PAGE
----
Some Republicans are not, including some in Congress. They even join national Republicans in promoting another big lie about the attack on the Capitol by a mob of Trump-inspired lunatics a year ago on Jan. 6 as being an FBI operation or an ANTIFA operation or, what, Klingons maybe?

That dangerous Jan. 6, 2021, act of insurrection and disrespect for the center of our nation’s government is distorted and minimized by some in the GOP, including some here in South Dakota.

When I first saw the insurrection being covered on cable news last Jan. 6, I texted Dusty Johnson: “Are you safe?”

I thought he’d respond with: “Sure. Capitol Police have us protected.”

Instead, I got: “Honestly, I don’t know. Police have been overrun. They can’t hold them.”

Now, the deranged mob that attacked the Capitol and attacked Capitol Police that day, threatening to hang Mike Pence and do harm to Speaker Nancy Pelosi, didn’t represent the average Republican or the average Trump supporter.

But they were Trump supporters, those thugs. They said so. And they were there to fight for the Big Lie and against the legal transfer of power because Trump wanted them there. They said so.

Devotion to Trump means accepting the crazy

Crazy stuff. Dangerous stuff. And these days, Republican stuff. And while the average Republican might not have approved of the attack on the Capitol, a majority of Republicans in this nation believe the Big Lie.

Which is more than just disappointing. It’s scary.

Because Donald Trump is the leader of the Republican Party, across the nation and here in South Dakota.

And that means Trump-like behavior.

So how do we get from a rational, fact-based party to a majority of Republicans and what seems to be an increasing number of Republican office holders and candidates in South Dakota who believe the Big Lie, or at least promote it?

Well, a lot of it’s Donald Trump. Nobody in my lifetime or probably in the history of this democracy — or democratic Republic, if you prefer — has promoted as many lies and successfully with a large segment of the population, particularly his own party, as Donald Trump has.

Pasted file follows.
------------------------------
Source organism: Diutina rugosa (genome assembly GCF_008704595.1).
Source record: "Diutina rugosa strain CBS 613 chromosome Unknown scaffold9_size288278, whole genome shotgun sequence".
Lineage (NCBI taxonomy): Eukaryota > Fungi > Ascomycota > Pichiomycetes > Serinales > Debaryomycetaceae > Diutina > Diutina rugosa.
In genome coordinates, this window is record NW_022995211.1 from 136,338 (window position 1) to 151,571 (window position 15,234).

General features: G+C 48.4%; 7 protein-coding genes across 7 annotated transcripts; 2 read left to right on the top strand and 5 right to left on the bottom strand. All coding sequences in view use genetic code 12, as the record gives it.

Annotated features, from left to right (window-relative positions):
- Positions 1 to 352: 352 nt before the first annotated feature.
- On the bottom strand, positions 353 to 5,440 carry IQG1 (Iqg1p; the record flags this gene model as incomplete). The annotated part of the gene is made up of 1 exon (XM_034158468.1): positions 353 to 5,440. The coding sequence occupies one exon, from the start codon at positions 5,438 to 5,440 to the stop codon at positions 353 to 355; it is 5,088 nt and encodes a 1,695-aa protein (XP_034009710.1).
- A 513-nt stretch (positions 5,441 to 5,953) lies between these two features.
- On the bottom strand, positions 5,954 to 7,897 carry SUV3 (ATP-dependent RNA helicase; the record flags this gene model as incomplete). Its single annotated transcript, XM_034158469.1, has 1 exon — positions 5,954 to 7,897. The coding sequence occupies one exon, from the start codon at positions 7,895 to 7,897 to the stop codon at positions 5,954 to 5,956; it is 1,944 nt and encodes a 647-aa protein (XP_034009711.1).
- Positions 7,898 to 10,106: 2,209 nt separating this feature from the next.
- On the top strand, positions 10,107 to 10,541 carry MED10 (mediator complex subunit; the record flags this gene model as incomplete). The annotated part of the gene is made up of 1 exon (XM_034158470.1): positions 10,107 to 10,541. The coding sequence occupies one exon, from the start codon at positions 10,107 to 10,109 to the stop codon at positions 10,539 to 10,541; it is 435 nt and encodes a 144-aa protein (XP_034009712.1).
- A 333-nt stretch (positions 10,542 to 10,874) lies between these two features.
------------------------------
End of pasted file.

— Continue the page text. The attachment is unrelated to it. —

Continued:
He is a master at manipulating his people into believing — or pretending to believe — whatever lie he decides to present.

He is also pretty good at dumbing down the language and demeaning political rhetoric to a childish, petulant and often profane level.

Which is, I guess, how you get a governor — our current governor — showing up on social media grinning at a slogan that, while it doesn’t say it in so many words, means in code: “F… Biden.”

It’s how a businessman from a long-respected family in Winner ends up using that childish, thinly hidden vulgarity about the president of the United States in a newspaper advertisement. And it’s how a newspaper publisher decided it was appropriate to run.

I assume the same paper and same publisher would not have run that ad if it had been directed at Donald Trump. And I believe there was a time when no credible publication in South Dakota would have run that ad at all. Period.

Whatever happened to the place I knew?

We don’t live in that time anymore. I wrote in a Twitter comment about the advertisement that my state is becoming a place I no longer recognize. And not a better place.

I suppose we all have to take some responsibility for that. Democrats do dumb things too. They say dumb things. Sometimes inappropriate things. But most of the responsibility for the mess of rhetoric and the attack of facts in our nation today goes to the Republican Party, its members and leaders.

In a runaway.

The Republican Party is a different party than it was. So is the Democratic Party, perhaps. But in South Dakota, it’s not very significant. And whatever differences today’s Democratic Party demonstrates from the party of the past might be, they pale compared to the abandonment of fact and truth and reason that a majority of the Republican Party are demonstrating these days.

And far too many office-holding Republicans are either supporting it or tolerating it.

A newspaper editor I worked for years back liked to say about himself, other editors and other people in positions of authority: “You either made it happen or you let it happen.”

Either way, it’s on you.

The Big Lie is on Donald Trump and his immediate circle of minions, of course. But it’s also on any Republican — and especially those in positions of authority and prominence — who either make the Big Lie live on in the Republican Party or — by their silent tolerance — let it live on.

Either way, it’s on them, too.

That’s something Republicans should ponder any day, but especially on Jan. 6.